Incomprehensible Certainty

Caldwell Auditorium, Caldwell Hall, The Catholic University of America

Join the IHE for a panel discussion on Thomas Pfau’s Incomprehensible Certainty: Metaphysics and Hermeneutics of the Image (Notre Dame Press, 2022)

Incomprehensible Certainty presents a sustained reflection on the nature of images and the phenomenology of visual experience. Taking the “image” (eikōn) as the essential medium of art and literature and as foundational for the intuitive ways in which we make contact with our “lifeworld,” Thomas Pfau draws in equal measure on Platonic metaphysics and modern phenomenology to advance a series of interlocking claims. First, Pfau shows that, beginning with Plato’s later dialogues, being and appearance came to be understood as ontologically distinct from (but no longer opposed to) one another. Second, in contrast to the idol that is typically gazed at and visually consumed as an object of desire, this study positions the image as a medium whose intrinsic abundance and excess reveal to us its metaphysical function—namely, as the visible analogue of an invisible, numinous reality. Finally, the interpretations unfolded in this book (from Plato, Plotinus, Pseudo-Dionysius, John Damascene via Bernard of Clairvaux, Bonaventure, Julian of Norwich, and Nicholas of Cusa to modern writers and artists such as Goethe, Ruskin, Turner, Hopkins, Cézanne, and Rilke) affirm the essential complementarity of image and word, visual intuition and hermeneutic practice, in theology, philosophy, and literature. Like Pfau’s previous book, Minding the ModernIncomprehensible Certainty is a major work. With over fifty illustrations, the book will interest students and scholars of philosophy, theology, literature, and art history.

Panelists: 

Thomas Pfau is the Alice Mary Baldwin Professor of English, with a secondary appointment in the Divinity School at Duke University. He has published some fifty essays on literary, philosophical, and theological subjects ranging from the 18th through the early 20th  century. In addition to two translations, of Hölderlin and Schelling (SUNY Press, 1987 and 1994), he has also edited seven essay collections and special journal issues and is the author of four monographs: Wordsworth’s Profession  (Stanford UP 1997), Romantic Moods: Paranoia, Trauma, Melancholy, 1790-1840  (Johns Hopkins UP 2005)  Minding the Modern: Intellectual Traditions, Human Agency, and Responsible Knowledge  (Notre Dame UP, 2013), and Incomprehensible Certainty: Metaphysics and Hermeneutics of the Image (Notre Dame UP, 2022). He in the early stages of a new book project focused on the relationship between poetry and theology from 1800 to the present.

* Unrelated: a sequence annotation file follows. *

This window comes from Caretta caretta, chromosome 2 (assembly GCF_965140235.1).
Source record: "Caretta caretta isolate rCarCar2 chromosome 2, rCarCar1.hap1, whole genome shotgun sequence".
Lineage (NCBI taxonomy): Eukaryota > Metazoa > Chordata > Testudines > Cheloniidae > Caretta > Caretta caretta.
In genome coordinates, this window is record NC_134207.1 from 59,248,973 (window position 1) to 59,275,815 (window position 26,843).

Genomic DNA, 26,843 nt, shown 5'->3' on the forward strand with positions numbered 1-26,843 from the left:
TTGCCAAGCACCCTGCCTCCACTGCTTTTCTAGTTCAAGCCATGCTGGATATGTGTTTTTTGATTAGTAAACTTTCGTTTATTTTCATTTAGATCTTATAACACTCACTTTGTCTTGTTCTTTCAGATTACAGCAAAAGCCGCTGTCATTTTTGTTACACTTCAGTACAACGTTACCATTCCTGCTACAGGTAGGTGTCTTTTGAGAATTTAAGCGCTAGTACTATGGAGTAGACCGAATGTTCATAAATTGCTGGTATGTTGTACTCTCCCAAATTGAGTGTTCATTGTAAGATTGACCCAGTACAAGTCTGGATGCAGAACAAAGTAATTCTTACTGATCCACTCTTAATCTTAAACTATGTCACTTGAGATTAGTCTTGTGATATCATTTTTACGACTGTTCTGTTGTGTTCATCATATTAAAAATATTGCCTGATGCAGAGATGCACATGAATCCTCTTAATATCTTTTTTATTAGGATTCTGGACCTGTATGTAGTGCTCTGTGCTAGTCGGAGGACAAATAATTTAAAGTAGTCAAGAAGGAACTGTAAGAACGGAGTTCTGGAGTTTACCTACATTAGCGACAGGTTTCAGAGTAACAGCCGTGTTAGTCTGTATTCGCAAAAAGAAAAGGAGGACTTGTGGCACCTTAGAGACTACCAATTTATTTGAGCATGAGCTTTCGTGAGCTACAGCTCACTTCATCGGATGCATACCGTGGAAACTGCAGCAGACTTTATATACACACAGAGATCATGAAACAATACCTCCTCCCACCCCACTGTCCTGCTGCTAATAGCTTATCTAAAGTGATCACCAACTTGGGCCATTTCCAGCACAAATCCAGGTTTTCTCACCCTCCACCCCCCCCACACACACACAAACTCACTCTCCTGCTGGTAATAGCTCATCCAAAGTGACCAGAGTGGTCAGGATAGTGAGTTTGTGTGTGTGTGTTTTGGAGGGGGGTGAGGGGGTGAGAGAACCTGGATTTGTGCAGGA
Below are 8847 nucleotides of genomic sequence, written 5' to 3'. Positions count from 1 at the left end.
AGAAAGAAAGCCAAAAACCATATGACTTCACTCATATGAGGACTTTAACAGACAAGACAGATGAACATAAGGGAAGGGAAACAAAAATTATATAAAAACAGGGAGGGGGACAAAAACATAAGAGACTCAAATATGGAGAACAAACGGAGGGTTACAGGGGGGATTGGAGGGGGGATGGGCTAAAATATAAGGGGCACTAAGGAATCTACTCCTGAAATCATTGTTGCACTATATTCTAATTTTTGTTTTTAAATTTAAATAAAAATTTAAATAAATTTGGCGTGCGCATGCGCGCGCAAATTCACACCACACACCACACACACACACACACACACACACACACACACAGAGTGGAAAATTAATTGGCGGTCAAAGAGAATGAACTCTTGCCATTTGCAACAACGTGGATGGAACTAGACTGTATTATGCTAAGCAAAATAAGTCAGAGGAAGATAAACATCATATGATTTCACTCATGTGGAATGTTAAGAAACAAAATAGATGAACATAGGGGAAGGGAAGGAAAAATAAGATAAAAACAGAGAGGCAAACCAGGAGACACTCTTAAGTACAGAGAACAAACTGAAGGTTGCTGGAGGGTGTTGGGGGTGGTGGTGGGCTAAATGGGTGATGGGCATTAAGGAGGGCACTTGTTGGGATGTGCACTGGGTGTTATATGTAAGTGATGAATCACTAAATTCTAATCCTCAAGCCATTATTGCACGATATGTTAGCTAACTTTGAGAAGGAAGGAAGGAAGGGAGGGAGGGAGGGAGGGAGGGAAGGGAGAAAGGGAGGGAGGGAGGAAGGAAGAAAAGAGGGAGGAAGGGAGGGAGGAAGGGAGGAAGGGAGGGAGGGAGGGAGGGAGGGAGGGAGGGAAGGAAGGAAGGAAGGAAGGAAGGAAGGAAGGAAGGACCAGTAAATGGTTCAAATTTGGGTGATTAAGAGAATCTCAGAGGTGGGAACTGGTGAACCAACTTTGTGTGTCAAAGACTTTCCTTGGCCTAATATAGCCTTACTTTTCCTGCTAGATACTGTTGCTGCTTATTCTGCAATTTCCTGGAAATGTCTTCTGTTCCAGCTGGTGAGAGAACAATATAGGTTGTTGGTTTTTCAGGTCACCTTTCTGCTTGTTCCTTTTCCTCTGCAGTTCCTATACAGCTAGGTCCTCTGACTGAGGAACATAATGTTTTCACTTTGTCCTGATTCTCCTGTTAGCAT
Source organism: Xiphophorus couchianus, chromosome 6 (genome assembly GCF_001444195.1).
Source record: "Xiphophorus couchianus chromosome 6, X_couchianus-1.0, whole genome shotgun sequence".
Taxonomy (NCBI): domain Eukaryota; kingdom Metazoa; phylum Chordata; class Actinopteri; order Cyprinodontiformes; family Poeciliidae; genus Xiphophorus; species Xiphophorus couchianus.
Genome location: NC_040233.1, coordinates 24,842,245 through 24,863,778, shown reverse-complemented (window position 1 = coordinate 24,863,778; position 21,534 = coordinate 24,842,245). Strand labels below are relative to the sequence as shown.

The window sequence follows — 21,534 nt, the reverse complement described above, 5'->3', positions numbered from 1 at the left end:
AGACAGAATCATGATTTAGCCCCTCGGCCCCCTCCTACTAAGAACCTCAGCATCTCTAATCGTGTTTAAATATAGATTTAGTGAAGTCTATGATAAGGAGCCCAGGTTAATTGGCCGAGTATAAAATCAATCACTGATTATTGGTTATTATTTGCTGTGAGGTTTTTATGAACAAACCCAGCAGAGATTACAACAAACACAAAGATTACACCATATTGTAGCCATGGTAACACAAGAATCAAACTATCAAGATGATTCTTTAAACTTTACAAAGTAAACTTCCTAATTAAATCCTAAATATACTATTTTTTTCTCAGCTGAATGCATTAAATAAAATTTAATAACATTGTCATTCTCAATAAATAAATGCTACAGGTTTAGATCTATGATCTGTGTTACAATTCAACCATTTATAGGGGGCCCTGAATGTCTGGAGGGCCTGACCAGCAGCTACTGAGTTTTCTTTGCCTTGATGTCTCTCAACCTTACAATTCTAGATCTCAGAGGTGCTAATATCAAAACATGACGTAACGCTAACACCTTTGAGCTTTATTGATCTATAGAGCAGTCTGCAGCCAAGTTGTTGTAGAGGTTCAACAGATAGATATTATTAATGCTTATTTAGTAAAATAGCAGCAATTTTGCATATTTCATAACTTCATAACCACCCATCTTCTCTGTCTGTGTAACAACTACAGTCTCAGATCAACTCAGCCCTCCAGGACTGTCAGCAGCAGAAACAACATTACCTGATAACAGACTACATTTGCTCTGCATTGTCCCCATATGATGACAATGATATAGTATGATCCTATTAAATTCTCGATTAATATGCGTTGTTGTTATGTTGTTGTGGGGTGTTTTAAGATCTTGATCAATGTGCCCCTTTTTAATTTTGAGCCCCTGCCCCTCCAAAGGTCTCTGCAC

D.C. Schindler is Professor of Metaphysics and Anthropology at the Pontifical John Paul II Institute. He is concerned above all with shedding light on contemporary cultural challenges and philosophical questions by drawing on the resources of the classical Christian tradition.  His principal thematic focus is metaphysics and philosophical anthropology, but he also works in political philosophy, phenomenology, the philosophy of science, the philosophy of religion, and philosophical theology.  His main historical areas are ancient Greek philosophy (especially Plato and Neoplatonism), German philosophy (especially Hegel and Heidegger), and Catholic philosophy (especially Aquinas and 20th Century Thomism).

Msgr. Robert Sokolowski is a priest of the Archdiocese of Hartford, Connecticut. He was a Basselin Scholar in the School of Philosophy at The Catholic University of America, studied theology at the American College in Louvain, Belgium, and was ordained in 1961. He obtained his doctorate in philosophy at Louvain in 1963. He has taught in the School of Philosophy since then, with visiting positions at the Graduate Faculty of the New School University in 1969-1970, the University of Texas at Austin in 1978, Villanova University in 1983, and Yale University in 1992. He also served as a consultant at the Los Alamos National Laboratory from 1981-1989 and gave the Oppenheimer Memorial Lecture in 1996. He was appointed the Elizabeth Breckenridge Caldwell Professor at The Catholic University in 2001.

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